APCD orders DWP to clean up more dust

drylakedustcloudIn a strongly worded, 7-page letter, Air Pollution Control District Director Ted Schade tears apart the Los Angeles Department of Water and Power’s refusal to clean up a remaining three square miles of pollution.  The refusal,  Schade says, is “not based on law or science, is not a reasonable conclusion and would subject the Owens Valley public and environment to many additional years of unhealthful dust.”

Schade exposes DWP’s denial of the dust problem as an old tactic described by Schade as “denial, delay and broken promises.”  The APCD Director carefully points out that by law and by agreement with DWP, he is bound to examine the lake bed for ongoing pollution.  He credits DWP with reduction of pollution by almost 80% of what was the “largest, single source of PM10 air pollution in the country.”

The letter to DWP General Manager Ron Nichols is the Final 2011 Supplemental Control Requirements Determination, required by by law and by agreements with DWP.  It covers data between 2006 and 2010.  Schade describes the determination as a “reasonable requirement to control 2.93 square miles of additional areas” on the dry lake bed that caused or contributed to 112 violations of the federal 24-hour PM10 air quality standard.

Schade says DWP’s claims that the 3 acres are not a problem lack “any credible supporting evidence.” He says APCD does offer strong proof that DWP’s claims are false – claims that the dust really comes from somewhere besides the dry lake bed or from construction-related activities.  Schade also reveals that DWP refused to cooperate with earlier talks that related to this new dust issue.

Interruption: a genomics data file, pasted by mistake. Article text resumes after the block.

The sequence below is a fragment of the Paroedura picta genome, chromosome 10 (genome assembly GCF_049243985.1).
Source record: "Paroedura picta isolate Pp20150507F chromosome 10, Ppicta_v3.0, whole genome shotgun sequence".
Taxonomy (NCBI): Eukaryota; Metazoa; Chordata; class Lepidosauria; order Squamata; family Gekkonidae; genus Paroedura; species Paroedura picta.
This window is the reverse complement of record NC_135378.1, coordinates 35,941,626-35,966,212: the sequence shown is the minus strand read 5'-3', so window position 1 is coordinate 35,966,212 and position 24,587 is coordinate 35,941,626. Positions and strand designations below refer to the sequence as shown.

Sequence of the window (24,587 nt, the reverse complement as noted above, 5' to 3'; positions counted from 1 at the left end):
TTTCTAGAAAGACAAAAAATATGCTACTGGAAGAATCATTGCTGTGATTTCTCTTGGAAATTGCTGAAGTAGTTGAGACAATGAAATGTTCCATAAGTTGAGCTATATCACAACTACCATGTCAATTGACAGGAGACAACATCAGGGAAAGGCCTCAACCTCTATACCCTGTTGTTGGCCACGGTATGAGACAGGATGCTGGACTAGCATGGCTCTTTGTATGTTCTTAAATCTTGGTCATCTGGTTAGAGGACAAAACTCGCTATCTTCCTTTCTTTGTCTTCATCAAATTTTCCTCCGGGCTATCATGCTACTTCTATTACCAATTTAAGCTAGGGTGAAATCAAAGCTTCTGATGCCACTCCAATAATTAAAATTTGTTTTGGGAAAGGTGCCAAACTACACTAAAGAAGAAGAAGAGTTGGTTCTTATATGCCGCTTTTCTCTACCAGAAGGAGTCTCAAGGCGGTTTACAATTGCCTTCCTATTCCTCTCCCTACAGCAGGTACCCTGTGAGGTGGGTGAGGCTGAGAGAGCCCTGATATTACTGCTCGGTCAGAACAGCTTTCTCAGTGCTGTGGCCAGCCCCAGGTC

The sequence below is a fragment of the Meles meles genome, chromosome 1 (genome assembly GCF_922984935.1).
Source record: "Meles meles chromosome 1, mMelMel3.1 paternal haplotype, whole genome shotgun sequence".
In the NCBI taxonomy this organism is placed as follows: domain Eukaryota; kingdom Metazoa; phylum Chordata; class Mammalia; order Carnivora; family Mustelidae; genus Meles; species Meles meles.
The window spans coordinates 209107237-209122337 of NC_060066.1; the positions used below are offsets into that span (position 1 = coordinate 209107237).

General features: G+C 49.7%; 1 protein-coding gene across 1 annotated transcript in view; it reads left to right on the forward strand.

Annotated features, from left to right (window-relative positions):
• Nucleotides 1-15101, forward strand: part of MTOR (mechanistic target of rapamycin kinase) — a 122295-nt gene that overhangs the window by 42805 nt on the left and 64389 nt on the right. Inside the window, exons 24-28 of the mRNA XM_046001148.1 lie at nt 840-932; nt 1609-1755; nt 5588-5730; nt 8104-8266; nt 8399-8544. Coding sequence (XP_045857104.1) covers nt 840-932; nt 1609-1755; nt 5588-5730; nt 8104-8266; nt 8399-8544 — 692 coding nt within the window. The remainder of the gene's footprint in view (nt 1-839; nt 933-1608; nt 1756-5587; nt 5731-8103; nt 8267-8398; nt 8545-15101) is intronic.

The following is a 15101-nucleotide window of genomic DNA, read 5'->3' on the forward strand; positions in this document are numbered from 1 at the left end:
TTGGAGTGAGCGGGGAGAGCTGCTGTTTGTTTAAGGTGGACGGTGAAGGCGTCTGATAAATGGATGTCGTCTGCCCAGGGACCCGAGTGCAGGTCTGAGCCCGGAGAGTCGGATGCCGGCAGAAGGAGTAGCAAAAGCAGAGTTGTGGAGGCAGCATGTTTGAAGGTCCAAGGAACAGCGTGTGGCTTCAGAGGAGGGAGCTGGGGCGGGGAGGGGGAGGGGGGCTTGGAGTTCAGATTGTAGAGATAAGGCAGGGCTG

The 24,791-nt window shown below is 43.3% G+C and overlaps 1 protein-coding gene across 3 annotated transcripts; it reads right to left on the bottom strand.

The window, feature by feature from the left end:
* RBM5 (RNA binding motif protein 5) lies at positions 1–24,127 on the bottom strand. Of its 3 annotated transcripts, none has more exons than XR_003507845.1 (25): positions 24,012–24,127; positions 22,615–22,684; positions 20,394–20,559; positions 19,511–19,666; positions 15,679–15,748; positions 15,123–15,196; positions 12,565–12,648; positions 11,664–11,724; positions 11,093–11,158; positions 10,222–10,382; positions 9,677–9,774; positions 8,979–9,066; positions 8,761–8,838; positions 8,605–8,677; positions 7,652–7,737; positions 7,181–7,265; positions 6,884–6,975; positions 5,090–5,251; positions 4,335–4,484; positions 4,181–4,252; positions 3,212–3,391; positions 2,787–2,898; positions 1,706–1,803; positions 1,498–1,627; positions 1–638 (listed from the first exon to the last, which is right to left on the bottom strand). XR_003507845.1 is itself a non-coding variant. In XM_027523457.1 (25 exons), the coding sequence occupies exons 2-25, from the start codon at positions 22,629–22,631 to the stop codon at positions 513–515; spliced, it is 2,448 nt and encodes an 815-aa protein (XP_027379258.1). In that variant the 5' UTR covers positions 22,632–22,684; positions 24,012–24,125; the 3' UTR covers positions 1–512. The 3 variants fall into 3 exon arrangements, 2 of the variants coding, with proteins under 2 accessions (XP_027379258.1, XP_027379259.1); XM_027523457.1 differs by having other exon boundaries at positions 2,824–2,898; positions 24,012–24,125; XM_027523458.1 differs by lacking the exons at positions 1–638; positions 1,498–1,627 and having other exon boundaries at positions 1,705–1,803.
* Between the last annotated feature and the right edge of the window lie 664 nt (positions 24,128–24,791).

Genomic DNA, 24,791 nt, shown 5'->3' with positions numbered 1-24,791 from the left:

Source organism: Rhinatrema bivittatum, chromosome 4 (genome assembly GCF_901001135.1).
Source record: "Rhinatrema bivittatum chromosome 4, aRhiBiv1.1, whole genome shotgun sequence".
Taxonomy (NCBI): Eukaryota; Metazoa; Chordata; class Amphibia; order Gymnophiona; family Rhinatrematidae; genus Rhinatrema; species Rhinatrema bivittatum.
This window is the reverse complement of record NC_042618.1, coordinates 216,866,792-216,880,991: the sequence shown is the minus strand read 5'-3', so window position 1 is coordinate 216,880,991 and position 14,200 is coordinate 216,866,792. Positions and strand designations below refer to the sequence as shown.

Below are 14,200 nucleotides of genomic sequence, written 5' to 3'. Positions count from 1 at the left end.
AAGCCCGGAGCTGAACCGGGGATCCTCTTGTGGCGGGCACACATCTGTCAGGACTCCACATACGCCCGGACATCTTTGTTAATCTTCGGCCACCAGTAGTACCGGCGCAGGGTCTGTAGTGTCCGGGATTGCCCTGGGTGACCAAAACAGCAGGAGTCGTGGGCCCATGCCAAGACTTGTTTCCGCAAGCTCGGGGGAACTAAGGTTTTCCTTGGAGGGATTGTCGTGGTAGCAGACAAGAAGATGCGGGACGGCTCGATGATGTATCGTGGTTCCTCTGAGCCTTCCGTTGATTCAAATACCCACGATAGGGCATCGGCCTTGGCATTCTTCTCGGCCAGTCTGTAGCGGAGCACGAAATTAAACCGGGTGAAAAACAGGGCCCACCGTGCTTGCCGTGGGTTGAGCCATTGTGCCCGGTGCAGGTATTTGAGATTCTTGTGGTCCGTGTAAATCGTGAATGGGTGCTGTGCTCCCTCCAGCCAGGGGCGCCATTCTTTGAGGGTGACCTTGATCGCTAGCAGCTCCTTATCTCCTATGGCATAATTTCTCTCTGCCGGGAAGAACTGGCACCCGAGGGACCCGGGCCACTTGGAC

Schade’s letter says, “Instead of controlling the undisputed air pollution and protecting public health and the environment, the DWP proposes to postpone all additional PM10 controls and, instead, conduct more studies.”  Schade’s letter says with regret that “this is not the time for a return to the pre-1998 days of denial, delay and broken promises.”

Observers of Owens Valley water issues commented that DWP has used the same tired tactic of delay and study to stymie groundwater recovery.  According to the APCD board order, Schade has directed DWP to come up with a remedial action plan in 60 days to use pollution control measures on the some 3 square miles of lake bed and to prepare plans for 2 more square miles that are on “Watch” for pollution.

Sierra Wave placed a call to LADWP headquarters in Los Angeles to request a comment from General Manager Ron Nichols.  We await his reply.


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12 Responses to APCD orders DWP to clean up more dust

  1. J.H. August 8, 2011 at 8:17 pm #

    I never heard of Ted Schade before today, but I already like ya! Screw DWP!